UMBC: From K-12 to P-16

Published: Jun 15, 2015

From K-12 to P-16

U.S. Secretary of Education Arne Duncan discusses strengthening American education through partnerships, from preschool through college.

UMBC’s national leadership in innovative teaching and K-12 partnerships made the university a fitting choice to host “A Conversation with Arne Duncan,” on February 18. The talk by U.S. Secretary of Education Duncan focused on opportunities to continue strengthening education across the continuum, from early childhood through college.

Secretary Duncan spoke to an audience of UMBC students, faculty, and staff, along with educators and other members of the public that filled the Performing Arts and Humanities Building Concert Hall. The nation’s top education official discussed the significant progress made by U.S. schools, and the collaborative and innovative work that has helped Maryland become a national leader in preparing students for college and careers.

“Teachers, principals, community leaders, families and the students themselves have helped to bring about some of the biggest and boldest changes in American education in decades to prepare all of our children for college, careers, and life,” Sec. Duncan said during his remarks. “These changes include higher standards, better support for teachers, a powerful focus on improvement in instruction, and underlying all of that, a fundamental conviction that great schools, principals, and teachers can and do transform the lives of our children.”

Duncan highlighted UMBC’s strength in preparing the next generation of teachers and affirmed the Choice Program’s pledge to empower at-risk youth and families.

Following his remarks, Duncan participated in a wide-ranging discussion with UMBC President Freeman Hrabowski on topics such as improving literacy rates among low-income children, reinvesting in supporting women in technology, and what universities can do to be better partners of K-12 education.

During the discussion, Sec. Duncan praised UMBC for investing in course redesign and innovative teaching, and for the university’s commitment to changing the broader culture of education. “You’re not just talking about this, you’re living it. You’re walking the walk,” Duncan said.

The focus of Secretary Duncan’s talk — supporting students’ educational progress through partnerships — is core to what makes UMBC programs for aspiring and professional teachers so exceptional.

“We have worked with our partners from pre-K through high school from four surrounding school systems to develop unique programs in biology, chemistry and physics, as well as state- and nationally -recognized programs in the arts, humanities, elementary and early childhood education,” shares Eugene Schaffer, professor and chair of education.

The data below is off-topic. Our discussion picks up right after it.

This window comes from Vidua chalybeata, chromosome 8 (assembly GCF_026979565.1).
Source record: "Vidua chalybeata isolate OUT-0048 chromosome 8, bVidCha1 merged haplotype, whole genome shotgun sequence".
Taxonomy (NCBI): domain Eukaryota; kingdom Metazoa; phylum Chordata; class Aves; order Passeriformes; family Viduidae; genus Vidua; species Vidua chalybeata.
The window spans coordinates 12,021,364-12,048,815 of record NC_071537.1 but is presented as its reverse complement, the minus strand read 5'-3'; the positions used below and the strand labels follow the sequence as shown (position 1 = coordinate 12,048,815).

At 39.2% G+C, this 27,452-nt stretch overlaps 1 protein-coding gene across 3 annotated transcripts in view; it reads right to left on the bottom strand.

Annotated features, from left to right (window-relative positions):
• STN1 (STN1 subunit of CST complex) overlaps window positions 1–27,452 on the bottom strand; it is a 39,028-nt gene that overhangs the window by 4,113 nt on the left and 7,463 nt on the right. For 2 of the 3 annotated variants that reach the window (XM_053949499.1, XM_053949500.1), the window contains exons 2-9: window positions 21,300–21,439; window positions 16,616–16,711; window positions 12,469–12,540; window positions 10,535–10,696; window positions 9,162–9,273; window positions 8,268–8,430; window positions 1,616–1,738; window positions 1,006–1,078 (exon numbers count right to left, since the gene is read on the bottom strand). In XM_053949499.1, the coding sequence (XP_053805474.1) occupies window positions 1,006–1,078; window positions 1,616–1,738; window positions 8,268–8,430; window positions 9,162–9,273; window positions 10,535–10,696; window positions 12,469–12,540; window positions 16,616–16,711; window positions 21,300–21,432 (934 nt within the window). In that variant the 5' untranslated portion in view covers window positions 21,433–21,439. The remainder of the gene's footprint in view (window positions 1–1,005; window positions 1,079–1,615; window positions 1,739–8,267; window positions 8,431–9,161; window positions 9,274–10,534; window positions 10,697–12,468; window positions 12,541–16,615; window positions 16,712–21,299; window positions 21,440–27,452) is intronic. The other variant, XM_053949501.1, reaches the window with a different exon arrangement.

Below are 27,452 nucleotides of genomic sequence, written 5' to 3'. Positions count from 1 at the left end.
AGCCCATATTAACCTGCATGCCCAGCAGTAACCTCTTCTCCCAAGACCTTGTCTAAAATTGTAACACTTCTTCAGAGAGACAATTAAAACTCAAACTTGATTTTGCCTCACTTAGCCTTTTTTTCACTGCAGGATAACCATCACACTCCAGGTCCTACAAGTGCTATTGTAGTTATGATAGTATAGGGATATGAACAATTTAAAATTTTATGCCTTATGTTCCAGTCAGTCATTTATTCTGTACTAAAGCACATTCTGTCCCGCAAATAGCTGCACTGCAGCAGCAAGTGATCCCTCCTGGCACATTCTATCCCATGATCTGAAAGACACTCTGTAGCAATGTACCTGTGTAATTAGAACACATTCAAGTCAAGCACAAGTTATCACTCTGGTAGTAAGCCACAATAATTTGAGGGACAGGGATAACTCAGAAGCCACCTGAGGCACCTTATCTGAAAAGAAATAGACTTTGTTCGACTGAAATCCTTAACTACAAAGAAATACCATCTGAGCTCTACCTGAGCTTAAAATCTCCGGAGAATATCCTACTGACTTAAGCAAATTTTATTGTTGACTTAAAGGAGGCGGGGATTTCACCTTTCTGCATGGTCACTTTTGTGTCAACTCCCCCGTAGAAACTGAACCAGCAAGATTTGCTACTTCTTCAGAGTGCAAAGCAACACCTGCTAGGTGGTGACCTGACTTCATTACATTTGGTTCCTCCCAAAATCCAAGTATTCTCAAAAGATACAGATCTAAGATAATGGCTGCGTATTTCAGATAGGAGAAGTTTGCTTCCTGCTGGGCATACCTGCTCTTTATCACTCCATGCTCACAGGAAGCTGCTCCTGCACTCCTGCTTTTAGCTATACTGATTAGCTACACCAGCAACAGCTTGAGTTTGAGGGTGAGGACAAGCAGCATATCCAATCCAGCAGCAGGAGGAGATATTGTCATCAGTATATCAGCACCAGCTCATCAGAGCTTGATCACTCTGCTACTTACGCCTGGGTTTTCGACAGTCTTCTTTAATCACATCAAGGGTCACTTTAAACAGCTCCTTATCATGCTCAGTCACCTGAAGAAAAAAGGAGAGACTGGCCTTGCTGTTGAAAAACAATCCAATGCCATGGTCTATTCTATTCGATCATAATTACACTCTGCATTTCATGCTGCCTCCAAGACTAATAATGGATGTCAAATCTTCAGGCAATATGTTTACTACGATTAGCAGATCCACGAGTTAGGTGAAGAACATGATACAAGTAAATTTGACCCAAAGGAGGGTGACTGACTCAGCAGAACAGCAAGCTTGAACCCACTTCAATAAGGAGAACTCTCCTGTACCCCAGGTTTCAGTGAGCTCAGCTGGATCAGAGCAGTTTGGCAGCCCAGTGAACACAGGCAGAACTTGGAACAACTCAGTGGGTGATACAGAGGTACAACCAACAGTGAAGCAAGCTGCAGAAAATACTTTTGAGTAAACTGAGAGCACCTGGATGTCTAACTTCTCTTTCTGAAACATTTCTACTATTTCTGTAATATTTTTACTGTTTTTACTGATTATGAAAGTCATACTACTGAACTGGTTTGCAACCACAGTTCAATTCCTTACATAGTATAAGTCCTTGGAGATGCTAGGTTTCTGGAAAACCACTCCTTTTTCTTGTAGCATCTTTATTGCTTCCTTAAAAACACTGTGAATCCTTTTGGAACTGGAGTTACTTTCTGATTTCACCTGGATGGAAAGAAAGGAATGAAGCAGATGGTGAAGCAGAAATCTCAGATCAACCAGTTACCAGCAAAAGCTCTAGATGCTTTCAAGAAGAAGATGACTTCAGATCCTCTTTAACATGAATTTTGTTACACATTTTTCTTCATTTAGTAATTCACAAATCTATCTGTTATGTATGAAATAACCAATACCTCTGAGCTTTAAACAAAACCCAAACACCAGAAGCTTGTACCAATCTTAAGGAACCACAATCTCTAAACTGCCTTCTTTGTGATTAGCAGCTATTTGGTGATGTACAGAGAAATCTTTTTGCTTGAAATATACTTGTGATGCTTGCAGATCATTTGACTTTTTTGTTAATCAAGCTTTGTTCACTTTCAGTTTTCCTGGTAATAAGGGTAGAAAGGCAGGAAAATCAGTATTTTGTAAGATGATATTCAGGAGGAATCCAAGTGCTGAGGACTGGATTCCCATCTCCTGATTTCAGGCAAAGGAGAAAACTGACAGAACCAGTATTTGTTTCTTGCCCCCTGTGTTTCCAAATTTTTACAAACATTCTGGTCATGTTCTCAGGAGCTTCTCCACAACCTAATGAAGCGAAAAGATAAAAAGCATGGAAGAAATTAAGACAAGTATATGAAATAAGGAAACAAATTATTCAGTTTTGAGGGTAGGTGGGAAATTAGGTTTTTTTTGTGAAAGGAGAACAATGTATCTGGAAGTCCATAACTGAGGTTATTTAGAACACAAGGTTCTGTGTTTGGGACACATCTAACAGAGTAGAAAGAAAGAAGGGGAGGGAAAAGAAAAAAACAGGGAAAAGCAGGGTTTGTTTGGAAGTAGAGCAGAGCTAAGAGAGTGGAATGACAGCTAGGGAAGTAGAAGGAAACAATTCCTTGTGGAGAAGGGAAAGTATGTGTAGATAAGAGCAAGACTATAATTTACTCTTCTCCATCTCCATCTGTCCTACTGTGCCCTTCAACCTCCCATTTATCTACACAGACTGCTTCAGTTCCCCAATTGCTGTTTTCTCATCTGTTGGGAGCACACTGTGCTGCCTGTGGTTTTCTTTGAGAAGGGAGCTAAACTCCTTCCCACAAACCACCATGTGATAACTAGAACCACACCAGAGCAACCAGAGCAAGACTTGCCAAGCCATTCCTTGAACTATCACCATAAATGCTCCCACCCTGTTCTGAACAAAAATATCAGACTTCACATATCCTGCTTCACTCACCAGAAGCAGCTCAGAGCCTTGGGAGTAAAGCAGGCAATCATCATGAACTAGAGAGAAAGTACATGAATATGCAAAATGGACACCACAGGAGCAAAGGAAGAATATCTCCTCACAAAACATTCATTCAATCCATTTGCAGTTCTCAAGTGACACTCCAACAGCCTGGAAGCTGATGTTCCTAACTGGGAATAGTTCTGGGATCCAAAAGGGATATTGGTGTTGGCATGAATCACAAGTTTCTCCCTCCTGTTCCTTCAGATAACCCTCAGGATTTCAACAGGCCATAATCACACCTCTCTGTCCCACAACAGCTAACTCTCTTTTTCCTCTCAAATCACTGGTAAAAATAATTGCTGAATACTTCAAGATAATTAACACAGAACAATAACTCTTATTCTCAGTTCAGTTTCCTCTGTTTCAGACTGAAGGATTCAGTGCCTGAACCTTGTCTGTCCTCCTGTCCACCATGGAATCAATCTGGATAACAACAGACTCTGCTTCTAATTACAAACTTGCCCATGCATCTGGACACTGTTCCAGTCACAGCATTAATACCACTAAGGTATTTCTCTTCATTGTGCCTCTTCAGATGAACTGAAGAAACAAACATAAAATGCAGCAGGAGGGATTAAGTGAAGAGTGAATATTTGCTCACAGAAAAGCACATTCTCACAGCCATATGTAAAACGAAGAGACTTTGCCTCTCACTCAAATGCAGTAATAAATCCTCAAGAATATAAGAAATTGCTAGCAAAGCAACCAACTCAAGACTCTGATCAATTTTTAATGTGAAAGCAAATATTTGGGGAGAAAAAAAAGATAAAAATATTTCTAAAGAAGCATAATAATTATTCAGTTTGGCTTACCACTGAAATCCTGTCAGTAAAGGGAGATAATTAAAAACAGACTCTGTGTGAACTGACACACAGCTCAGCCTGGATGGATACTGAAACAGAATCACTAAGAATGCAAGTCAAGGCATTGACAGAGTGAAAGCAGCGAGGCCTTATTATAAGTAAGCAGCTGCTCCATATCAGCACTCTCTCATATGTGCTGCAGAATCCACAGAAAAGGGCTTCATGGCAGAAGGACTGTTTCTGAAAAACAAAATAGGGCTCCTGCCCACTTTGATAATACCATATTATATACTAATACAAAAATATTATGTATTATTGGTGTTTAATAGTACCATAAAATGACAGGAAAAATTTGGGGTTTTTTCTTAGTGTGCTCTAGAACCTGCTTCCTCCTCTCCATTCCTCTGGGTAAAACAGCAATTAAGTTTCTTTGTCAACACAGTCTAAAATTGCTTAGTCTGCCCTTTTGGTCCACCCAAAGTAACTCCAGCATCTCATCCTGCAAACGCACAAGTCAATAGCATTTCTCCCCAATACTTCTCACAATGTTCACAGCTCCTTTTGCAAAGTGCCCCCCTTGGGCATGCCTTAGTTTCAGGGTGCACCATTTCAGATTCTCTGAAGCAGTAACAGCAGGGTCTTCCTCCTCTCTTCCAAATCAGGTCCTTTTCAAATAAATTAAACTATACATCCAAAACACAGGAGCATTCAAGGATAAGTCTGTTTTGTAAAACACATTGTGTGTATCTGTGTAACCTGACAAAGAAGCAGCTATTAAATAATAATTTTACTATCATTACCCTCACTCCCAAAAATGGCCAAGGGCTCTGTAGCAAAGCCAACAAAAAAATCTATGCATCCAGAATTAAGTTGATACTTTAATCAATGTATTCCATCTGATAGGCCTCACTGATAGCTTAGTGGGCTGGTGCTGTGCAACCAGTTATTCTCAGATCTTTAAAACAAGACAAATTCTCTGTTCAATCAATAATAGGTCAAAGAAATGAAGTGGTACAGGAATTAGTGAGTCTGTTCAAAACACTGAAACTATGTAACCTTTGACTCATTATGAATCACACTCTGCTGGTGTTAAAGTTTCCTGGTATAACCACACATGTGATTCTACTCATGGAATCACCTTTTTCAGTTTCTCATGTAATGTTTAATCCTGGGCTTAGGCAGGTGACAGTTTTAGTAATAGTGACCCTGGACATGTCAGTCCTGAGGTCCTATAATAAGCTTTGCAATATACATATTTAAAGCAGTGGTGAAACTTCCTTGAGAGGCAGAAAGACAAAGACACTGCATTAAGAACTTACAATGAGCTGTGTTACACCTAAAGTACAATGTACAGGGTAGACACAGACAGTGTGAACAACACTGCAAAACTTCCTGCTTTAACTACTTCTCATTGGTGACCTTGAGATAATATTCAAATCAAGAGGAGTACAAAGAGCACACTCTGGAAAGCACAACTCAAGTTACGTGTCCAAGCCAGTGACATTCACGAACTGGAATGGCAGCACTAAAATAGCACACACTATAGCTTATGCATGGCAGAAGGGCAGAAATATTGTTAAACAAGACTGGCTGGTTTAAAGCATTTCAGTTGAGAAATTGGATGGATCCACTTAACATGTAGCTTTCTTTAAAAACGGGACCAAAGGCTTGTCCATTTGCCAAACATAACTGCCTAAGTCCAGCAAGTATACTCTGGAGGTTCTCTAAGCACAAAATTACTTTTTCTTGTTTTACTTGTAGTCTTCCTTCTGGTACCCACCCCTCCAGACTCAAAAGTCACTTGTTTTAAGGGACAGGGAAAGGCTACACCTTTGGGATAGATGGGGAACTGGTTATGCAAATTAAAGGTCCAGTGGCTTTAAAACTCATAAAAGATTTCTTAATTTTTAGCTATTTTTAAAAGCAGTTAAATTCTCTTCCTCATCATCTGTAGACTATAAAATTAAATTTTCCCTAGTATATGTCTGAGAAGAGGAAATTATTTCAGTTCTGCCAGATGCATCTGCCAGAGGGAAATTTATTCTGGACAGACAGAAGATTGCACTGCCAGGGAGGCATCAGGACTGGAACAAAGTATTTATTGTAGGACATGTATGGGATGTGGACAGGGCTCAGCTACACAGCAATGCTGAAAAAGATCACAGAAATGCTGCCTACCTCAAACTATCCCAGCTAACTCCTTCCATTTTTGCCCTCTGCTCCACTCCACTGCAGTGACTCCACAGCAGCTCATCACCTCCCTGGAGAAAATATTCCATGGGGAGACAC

UMBC serves as a pipeline for K-12 teachers at a critical time for schools across the nation. Undergraduates aspiring to teaching careers also have a wealth of training and support opportunities, including the Sherman STEM Teacher Scholars Program and the TEACH (Federal Teacher Education Assistant for College and Higher Education) Grant Program.

The Sherman STEM Teacher Scholars Program is a selective scholarship program that identifies and nurtures students seeking to become math and science teachers serving high-need communities. “The Sherman program teaches UMBC students to be empathetic to the complexity of students’ situations, while still serving as teachers who help them grow academically,” says Rehana Shafi, director of the Sherman program.

About 75 percent of the Sherman program’s graduates go on to teach students in communities that are financially challenged. Shafi adds that K-12 schools say one of the extra benefits of the program is the opportunity for UMBC students to talk with their students about how college is important and attainable. “They demystify college and share what students need to do to prepare for it.”

The TEACH Grant Program provides grants of up to $4,000 a year to students who are completing or plan to complete course work needed to begin a career in teaching. Students commit to teaching in a high-need field at an elementary school, secondary school or educational service agency that serves students from low-income families for at least four full academic years within eight years after completing (or ceasing enrollment in) their course of study.

Teacher training in collaboration with K-12 schools, and educational partnerships more broadly, are an important part of UMBC’s mission. Drawing on strong examples of successful, inspiring partnerships, Duncan emphasized that the United States needs to move from thinking about K-12 and college separately to thinking about the P-16 continuum.

“Today, school should mean preschool through a postsecondary degree. What worked for the past 100 years I think is insufficient as we move forward,” Duncan said. “What’s really striking is that in places that have shown the most courage and commitment to these changes, those places have seen the most progress.”


© University of Maryland, Baltimore County • 1000 Hilltop Circle, Baltimore, MD 21250 • 410-455-1000 •

Scroll to Top